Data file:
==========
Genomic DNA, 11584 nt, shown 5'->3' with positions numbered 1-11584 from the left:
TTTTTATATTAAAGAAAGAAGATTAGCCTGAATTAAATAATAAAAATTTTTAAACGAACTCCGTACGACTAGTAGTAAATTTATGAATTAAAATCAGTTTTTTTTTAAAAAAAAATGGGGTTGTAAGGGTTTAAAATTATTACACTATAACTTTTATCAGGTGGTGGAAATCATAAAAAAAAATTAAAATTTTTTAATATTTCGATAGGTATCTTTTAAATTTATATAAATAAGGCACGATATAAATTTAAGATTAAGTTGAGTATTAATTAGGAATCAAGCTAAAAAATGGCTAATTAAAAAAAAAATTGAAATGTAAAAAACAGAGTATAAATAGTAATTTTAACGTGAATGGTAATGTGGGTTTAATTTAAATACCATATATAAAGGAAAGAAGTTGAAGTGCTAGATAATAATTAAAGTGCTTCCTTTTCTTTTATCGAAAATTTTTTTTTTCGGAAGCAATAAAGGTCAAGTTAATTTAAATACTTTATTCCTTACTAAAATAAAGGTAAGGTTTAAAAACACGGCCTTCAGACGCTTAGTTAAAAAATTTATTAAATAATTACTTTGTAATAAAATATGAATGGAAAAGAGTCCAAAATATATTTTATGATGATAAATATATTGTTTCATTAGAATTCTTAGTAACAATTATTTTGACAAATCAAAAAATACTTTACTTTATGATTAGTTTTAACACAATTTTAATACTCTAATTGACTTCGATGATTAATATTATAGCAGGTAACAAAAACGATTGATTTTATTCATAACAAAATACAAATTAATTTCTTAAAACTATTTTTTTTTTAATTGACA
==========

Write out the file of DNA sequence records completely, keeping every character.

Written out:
Genomic DNA, 11584 nt, shown 5'->3' with positions numbered 1-11584 from the left:
TTTTTATATTAAAGAAAGAAGATTAGCCTGAATTAAATAATAAAAATTTTTAAACGAACTCCGTACGACTAGTAGTAAATTTATGAATTAAAATCAGTTTTTTTTTAAAAAAAAATGGGGTTGTAAGGGTTTAAAATTATTACACTATAACTTTTATCAGGTGGTGGAAATCATAAAAAAAAATTAAAATTTTTTAATATTTCGATAGGTATCTTTTAAATTTATATAAATAAGGCACGATATAAATTTAAGATTAAGTTGAGTATTAATTAGGAATCAAGCTAAAAAATGGCTAATTAAAAAAAAAATTGAAATGTAAAAAACAGAGTATAAATAGTAATTTTAACGTGAATGGTAATGTGGGTTTAATTTAAATACCATATATAAAGGAAAGAAGTTGAAGTGCTAGATAATAATTAAAGTGCTTCCTTTTCTTTTATCGAAAATTTTTTTTTTCGGAAGCAATAAAGGTCAAGTTAATTTAAATACTTTATTCCTTACTAAAATAAAGGTAAGGTTTAAAAACACGGCCTTCAGACGCTTAGTTAAAAAATTTATTAAATAATTACTTTGTAATAAAATATGAATGGAAAAGAGTCCAAAATATATTTTATGATGATAAATATATTGTTTCATTAGAATTCTTAGTAACAATTATTTTGACAAATCAAAAAATACTTTACTTTATGATTAGTTTTAACACAATTTTAATACTCTAATTGACTTCGATGATTAATATTATAGCAGGTAACAAAAACGATTGATTTTATTCATAACAAAATACAAATTAATTTCTTAAAACTATTTTTTTTTTAATTGACA